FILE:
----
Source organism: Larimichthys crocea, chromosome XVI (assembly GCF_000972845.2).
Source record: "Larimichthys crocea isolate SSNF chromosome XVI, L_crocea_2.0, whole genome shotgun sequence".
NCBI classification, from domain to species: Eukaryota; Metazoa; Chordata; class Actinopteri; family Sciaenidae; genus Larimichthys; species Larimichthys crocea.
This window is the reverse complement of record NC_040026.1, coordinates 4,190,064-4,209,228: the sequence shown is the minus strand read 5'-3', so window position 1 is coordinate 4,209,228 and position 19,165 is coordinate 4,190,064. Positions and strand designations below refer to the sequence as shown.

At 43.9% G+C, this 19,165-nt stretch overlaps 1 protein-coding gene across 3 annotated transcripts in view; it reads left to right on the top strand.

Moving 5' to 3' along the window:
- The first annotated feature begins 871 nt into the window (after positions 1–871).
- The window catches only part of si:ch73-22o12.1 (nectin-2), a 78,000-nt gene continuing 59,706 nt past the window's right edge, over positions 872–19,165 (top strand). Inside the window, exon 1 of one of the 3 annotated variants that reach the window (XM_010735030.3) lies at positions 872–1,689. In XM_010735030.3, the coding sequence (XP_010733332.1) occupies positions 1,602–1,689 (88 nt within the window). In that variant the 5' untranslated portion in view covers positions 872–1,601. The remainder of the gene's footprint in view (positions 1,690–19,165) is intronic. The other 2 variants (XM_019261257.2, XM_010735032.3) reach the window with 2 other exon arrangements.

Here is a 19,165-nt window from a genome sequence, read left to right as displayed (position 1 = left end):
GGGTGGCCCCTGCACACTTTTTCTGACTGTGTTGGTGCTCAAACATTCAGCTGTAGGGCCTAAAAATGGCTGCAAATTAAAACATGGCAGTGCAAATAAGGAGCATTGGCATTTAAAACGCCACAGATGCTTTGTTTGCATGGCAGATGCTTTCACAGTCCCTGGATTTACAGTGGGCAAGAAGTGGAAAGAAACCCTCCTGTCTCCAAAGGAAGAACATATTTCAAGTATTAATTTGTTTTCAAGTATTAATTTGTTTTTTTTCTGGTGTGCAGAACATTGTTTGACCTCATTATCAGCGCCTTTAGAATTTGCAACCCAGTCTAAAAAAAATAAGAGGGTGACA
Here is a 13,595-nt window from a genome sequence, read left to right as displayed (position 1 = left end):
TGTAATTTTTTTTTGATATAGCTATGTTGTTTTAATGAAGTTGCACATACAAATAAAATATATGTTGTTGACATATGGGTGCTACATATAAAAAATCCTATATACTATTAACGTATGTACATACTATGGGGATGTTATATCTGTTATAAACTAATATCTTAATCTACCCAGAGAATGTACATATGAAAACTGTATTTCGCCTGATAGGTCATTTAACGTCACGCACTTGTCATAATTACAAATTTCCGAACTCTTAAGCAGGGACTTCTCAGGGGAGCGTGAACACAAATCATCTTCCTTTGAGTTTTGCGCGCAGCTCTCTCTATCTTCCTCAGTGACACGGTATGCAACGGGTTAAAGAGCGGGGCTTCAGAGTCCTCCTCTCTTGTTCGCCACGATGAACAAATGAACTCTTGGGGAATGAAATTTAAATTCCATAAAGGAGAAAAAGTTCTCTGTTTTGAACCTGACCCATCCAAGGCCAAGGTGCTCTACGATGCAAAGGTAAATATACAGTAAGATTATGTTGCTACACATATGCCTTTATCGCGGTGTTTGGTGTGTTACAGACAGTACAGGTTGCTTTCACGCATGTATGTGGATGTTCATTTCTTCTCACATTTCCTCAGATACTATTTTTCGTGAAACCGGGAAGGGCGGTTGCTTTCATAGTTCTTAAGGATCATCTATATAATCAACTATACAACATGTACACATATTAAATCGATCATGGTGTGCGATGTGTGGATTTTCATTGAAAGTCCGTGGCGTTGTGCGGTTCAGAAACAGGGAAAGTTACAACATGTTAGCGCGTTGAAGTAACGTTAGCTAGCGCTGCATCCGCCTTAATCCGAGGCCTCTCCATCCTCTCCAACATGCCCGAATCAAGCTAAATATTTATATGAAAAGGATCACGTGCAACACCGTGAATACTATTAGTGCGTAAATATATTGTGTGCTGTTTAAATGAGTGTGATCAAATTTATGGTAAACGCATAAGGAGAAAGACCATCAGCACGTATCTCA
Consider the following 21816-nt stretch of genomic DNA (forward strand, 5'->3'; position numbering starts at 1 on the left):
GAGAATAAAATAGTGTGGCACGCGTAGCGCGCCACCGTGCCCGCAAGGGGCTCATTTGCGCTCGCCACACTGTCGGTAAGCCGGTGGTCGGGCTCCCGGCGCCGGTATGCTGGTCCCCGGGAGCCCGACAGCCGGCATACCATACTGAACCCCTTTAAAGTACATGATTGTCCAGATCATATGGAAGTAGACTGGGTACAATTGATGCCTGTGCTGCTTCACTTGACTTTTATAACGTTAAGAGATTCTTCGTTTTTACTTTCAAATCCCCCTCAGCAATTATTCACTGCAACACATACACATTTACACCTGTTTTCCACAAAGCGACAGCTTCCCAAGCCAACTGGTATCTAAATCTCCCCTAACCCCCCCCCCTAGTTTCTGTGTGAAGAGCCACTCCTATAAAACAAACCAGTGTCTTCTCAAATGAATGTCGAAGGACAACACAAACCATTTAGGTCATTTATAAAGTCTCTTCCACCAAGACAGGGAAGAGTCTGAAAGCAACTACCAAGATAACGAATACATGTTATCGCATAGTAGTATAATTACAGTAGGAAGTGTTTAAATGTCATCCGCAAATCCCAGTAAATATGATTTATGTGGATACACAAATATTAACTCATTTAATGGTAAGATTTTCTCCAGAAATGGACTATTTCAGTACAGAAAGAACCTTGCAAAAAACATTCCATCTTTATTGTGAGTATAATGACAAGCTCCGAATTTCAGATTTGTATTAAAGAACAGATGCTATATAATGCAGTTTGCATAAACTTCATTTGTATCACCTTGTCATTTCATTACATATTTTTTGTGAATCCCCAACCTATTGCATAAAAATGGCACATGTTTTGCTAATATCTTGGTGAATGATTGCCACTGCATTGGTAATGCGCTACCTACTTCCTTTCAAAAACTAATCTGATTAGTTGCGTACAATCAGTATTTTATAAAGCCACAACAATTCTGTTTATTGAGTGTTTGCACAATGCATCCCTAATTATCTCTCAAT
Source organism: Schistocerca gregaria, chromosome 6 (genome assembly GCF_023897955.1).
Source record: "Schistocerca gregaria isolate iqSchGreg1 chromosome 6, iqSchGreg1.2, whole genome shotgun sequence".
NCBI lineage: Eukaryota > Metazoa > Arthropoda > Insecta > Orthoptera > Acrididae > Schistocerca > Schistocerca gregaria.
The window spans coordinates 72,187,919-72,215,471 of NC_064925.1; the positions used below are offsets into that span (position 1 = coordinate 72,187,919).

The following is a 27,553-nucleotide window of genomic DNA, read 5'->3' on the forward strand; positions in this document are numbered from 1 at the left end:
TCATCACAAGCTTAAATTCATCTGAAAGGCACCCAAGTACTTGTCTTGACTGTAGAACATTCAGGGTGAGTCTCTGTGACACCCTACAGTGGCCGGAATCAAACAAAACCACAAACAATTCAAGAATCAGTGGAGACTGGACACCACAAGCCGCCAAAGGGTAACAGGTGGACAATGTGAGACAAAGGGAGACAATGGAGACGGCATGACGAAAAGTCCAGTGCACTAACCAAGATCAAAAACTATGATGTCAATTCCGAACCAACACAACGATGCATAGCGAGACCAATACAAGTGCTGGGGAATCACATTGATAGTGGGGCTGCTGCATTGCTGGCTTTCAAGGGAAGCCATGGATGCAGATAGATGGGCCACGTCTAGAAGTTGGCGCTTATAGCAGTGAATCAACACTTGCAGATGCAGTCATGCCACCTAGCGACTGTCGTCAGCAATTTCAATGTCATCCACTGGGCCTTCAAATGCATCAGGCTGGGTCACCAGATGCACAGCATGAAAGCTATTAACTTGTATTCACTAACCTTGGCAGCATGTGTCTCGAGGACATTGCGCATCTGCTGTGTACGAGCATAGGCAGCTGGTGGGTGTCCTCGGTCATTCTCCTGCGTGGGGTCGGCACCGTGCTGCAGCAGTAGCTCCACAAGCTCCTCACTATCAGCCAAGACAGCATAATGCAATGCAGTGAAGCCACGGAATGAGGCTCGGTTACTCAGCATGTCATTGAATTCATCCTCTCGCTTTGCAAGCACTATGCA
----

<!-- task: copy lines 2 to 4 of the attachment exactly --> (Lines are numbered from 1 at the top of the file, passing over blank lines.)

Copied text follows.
Source record: "Larimichthys crocea isolate SSNF chromosome XVI, L_crocea_2.0, whole genome shotgun sequence".
NCBI classification, from domain to species: Eukaryota; Metazoa; Chordata; class Actinopteri; family Sciaenidae; genus Larimichthys; species Larimichthys crocea.
This window is the reverse complement of record NC_040026.1, coordinates 4,190,064-4,209,228: the sequence shown is the minus strand read 5'-3', so window position 1 is coordinate 4,209,228 and position 19,165 is coordinate 4,190,064. Positions and strand designations below refer to the sequence as shown.